How do you spot a spammer on your blog? 1. They use terminology which implies you’re a man, when your name and photo clearly show you’re a woman. Unless, the unplucked hairs on the upper lip are causing some confusion! 2. They thank you for the information, which is just what they’ve been looking for, when you’ve written about the dog disgracing himself on the living room carpet. Unless, there really are hundreds of people with computer software/diet programs/methods for penis-enlargement that are desperate to know how I react to my dog’s lack of control. 3. They use the same message for every single post. ‘Hey bro/man, my sister/husband/brother/cousin showed me this post. It’s just the information I’ve been looking for.’ Is that all you can say, every time? Really? You obviously haven’t taken in the stuff I’ve been saying about being a good writer. Pay attention, dude/man/bro! Unless, I really am so good that there’s nothing else to say. 4. They write in a form of English that is not just awkward, or even broken, but totally smashed. Scattered throughout are key words: software, programme and ‘satisfy’. I don’t have a problem when English is the second language for the writer. I would have the same difficulty writing fluently in French or Latin (the only two foreign languages I vaguely know). But gobbledy-gook is a completely different ballgame. Unless, the writer really does come from Gobbledy-gook Land, in which case I humbly apologise. 5. When the name of the sender is a combination of letters and numbers; EG: Ubs33wshsjaksz. Now, I realise that there are places in this world where one can find almost indecipherable names, but I have yet to find any that include numbers. Of course, I haven’t allowed for Gobbledy-gook Land, so… For all wanna-be spammers out there: * I don’t want to know about the you-beaut plug-in, up-load, down-load, app thingee that will drive, direct, increase the whatever-the-heck for my blog. I’m happy muddling along as I am. * I don’t appreciate you using my blog as a sneaky way to promote whatever-the-heck you’re selling. Get onto Google Ads and maybe they’ll include you in the selection of bona fide ads that accompany this site. * I don’t want my penis enlarged. * You’re welcome to visit any time. I appreciate a friendly discussion and my little ego loves the compliments. But please don’t waste my time with your spam, I’ll just keep deleting it. Obviously, you have no life to speak of, if this is the best thing you can find to fill in your time. Maybe you’re shut away in a spam-sweatshop, churning out useless bumf for a tyrannical overseer, trying to earn a few pesos/pula/dollars to feed your starving family. It’s the only explanation that makes any sense to me. In which case, I will pray for you...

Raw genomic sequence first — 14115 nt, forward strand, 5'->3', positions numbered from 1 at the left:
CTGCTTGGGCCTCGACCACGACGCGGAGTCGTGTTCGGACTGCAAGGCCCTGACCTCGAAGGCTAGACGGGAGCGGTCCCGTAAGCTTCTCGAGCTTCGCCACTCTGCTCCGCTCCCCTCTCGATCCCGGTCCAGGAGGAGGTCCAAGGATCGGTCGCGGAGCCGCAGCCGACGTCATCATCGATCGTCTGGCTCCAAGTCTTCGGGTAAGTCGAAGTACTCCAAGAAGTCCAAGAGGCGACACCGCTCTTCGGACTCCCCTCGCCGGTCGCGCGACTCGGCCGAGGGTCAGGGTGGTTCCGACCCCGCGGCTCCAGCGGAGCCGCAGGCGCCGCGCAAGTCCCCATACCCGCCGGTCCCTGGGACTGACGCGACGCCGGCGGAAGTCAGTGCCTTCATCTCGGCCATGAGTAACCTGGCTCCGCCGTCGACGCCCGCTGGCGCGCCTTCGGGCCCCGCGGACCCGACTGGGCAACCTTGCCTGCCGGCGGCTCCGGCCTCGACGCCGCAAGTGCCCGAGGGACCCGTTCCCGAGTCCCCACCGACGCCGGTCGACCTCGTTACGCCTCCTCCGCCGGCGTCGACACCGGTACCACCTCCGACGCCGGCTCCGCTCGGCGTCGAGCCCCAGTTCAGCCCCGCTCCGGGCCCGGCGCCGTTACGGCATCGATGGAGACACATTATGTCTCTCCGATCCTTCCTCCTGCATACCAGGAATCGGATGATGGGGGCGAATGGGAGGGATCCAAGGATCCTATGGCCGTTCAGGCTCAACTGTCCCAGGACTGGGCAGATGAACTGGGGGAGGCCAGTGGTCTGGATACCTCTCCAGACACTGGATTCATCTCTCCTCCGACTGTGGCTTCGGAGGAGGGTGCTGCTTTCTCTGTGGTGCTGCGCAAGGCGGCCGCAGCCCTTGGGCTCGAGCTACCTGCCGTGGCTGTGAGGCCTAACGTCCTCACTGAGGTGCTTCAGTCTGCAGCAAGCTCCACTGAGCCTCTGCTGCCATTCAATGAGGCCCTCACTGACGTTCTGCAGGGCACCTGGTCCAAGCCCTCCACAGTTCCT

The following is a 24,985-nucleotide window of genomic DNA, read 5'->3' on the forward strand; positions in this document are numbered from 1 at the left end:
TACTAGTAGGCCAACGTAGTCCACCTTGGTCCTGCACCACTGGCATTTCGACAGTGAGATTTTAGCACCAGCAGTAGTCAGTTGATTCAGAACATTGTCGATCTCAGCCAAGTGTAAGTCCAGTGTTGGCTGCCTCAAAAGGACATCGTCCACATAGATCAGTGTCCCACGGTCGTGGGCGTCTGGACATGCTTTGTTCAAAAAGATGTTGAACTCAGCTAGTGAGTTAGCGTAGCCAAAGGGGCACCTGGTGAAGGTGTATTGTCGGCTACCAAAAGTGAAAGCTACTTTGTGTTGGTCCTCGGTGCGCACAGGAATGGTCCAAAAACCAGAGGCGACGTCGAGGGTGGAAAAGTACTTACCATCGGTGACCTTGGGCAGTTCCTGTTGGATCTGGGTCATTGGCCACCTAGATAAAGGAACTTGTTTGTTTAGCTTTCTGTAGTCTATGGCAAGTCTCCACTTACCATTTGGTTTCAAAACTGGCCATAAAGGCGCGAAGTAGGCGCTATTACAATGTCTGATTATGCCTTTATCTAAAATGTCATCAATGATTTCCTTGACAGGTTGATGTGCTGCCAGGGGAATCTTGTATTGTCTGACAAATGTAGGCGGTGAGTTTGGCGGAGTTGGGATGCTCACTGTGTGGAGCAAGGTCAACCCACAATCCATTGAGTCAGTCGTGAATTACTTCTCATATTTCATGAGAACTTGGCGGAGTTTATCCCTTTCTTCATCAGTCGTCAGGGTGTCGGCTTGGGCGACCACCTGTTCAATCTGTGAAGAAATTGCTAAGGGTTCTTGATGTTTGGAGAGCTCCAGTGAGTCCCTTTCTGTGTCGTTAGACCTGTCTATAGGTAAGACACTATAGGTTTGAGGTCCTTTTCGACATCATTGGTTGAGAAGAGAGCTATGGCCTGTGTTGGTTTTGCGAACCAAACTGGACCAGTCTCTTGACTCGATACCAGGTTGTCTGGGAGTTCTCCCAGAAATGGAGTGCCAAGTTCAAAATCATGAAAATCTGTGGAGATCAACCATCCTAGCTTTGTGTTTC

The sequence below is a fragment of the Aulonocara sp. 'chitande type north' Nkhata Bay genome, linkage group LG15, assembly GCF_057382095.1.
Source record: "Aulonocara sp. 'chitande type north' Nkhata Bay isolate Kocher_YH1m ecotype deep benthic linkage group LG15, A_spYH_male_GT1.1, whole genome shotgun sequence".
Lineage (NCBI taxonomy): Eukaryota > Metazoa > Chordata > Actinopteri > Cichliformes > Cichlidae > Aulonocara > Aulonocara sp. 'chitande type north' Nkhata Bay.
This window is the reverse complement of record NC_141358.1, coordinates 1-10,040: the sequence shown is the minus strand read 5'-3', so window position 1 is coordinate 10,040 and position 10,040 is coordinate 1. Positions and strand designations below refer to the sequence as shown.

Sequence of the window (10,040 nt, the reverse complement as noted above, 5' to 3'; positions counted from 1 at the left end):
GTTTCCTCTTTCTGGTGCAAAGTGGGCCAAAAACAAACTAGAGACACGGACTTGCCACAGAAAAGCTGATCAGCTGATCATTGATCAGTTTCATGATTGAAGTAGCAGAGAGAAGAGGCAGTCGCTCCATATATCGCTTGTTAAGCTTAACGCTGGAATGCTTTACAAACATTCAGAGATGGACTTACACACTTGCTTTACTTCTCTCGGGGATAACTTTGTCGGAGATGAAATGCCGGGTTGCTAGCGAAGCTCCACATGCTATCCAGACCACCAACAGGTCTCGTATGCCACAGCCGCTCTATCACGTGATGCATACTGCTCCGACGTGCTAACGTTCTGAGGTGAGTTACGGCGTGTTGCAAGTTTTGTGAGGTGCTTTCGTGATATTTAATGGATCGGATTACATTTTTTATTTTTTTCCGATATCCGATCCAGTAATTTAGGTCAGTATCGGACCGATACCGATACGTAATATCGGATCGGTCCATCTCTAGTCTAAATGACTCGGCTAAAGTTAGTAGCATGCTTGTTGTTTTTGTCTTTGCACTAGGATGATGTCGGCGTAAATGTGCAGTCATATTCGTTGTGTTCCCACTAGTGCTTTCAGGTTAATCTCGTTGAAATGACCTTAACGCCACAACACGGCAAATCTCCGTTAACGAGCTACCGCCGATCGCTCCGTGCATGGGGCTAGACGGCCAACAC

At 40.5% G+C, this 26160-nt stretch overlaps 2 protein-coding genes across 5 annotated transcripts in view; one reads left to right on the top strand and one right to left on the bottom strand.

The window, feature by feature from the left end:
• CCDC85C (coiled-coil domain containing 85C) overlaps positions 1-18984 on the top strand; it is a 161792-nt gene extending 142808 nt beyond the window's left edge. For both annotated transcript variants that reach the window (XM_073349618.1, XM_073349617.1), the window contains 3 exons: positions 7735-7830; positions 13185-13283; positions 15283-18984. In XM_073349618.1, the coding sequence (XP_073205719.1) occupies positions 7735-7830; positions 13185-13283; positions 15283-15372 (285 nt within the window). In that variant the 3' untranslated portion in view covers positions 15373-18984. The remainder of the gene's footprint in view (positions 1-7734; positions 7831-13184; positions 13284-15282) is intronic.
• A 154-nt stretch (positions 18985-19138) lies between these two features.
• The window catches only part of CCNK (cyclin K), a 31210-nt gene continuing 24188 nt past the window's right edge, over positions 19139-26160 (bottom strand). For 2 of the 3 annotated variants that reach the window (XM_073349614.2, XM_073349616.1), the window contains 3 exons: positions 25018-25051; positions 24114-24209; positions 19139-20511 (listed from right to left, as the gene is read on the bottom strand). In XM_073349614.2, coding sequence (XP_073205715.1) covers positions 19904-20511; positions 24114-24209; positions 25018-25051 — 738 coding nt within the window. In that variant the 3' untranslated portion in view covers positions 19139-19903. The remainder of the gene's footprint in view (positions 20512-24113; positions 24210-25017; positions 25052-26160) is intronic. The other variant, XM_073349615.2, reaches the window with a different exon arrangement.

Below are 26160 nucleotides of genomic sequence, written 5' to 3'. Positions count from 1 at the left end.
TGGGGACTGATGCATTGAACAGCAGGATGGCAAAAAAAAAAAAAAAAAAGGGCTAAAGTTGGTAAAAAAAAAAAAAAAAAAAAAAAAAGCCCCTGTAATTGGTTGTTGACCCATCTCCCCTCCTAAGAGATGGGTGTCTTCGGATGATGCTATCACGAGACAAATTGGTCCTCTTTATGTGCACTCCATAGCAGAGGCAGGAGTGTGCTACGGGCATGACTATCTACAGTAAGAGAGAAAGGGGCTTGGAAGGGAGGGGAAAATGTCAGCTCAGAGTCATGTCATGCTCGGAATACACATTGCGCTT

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Tips for newbies.